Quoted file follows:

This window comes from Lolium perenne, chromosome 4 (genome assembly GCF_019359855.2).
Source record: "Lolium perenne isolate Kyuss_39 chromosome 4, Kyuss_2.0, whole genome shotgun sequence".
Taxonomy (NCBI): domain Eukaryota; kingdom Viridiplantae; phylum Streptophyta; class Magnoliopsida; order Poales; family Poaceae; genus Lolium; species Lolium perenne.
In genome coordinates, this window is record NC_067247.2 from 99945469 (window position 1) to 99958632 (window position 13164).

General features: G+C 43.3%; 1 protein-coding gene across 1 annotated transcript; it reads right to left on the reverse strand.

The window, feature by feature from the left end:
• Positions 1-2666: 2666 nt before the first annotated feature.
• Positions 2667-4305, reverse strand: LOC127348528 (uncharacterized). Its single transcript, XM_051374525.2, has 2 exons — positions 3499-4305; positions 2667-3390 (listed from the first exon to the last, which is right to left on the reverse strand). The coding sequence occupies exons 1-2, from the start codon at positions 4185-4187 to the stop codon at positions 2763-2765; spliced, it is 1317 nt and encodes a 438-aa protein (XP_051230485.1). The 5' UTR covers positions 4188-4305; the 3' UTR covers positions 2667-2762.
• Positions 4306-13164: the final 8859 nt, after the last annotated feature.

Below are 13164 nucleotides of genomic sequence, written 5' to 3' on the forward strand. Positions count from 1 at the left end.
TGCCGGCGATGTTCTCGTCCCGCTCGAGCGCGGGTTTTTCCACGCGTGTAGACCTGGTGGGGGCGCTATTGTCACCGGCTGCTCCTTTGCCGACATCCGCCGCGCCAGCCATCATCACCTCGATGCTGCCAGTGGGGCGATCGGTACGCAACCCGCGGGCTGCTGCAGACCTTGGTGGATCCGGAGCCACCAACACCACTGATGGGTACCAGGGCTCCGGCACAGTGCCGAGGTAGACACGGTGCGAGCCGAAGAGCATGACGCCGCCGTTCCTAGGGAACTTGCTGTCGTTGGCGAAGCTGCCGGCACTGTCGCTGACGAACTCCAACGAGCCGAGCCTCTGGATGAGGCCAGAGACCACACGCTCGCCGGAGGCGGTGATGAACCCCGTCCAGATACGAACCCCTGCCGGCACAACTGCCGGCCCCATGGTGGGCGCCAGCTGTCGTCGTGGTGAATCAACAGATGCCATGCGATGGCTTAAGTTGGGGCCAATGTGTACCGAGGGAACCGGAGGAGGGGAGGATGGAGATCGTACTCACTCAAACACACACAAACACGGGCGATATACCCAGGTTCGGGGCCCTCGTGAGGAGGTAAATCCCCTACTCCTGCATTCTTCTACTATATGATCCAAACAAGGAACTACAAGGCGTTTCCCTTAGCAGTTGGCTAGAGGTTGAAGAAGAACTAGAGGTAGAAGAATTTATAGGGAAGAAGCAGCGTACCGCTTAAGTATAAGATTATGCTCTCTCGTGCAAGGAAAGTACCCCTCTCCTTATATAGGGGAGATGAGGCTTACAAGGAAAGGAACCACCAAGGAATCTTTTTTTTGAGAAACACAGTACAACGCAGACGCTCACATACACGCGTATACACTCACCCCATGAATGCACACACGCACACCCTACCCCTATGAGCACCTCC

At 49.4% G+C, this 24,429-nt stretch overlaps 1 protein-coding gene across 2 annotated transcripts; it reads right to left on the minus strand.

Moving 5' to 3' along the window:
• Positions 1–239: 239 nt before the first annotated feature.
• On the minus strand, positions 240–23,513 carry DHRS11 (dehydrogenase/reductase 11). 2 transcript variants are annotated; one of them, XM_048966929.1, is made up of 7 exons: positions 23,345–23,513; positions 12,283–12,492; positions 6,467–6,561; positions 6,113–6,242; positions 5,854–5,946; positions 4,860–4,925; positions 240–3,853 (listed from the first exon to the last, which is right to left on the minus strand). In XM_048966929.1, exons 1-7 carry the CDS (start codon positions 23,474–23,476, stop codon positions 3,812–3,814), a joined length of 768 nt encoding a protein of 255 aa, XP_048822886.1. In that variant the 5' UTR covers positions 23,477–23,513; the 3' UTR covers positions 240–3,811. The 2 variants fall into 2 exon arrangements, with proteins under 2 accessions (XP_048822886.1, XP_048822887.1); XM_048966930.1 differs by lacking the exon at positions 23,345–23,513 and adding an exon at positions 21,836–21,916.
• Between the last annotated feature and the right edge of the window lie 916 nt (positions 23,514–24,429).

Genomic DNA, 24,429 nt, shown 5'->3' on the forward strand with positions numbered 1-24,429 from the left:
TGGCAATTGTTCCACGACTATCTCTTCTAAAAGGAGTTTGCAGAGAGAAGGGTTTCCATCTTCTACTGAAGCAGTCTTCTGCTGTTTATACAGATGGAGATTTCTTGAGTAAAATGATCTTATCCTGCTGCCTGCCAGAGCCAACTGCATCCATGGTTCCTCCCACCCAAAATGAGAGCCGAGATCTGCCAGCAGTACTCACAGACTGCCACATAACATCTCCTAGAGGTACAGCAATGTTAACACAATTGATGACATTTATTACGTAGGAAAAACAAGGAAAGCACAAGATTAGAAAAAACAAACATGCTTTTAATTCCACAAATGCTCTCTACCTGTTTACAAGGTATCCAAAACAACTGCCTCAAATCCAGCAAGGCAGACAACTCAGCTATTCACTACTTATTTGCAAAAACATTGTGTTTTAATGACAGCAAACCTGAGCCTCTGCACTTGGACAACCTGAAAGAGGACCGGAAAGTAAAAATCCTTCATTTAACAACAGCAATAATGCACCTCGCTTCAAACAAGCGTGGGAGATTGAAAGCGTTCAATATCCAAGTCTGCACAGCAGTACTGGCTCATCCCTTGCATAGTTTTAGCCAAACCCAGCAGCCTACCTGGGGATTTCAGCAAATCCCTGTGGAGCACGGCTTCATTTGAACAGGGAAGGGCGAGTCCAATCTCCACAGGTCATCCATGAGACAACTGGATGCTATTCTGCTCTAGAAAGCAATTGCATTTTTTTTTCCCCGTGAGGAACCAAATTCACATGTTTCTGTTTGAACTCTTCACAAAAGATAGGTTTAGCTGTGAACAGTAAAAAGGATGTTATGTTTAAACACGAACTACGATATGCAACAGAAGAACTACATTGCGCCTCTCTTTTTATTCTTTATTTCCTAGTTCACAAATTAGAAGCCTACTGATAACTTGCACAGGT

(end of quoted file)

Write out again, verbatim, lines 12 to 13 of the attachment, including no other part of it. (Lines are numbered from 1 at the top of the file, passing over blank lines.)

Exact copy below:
At 49.4% G+C, this 24,429-nt stretch overlaps 1 protein-coding gene across 2 annotated transcripts; it reads right to left on the minus strand.

Moving 5' to 3' along the window: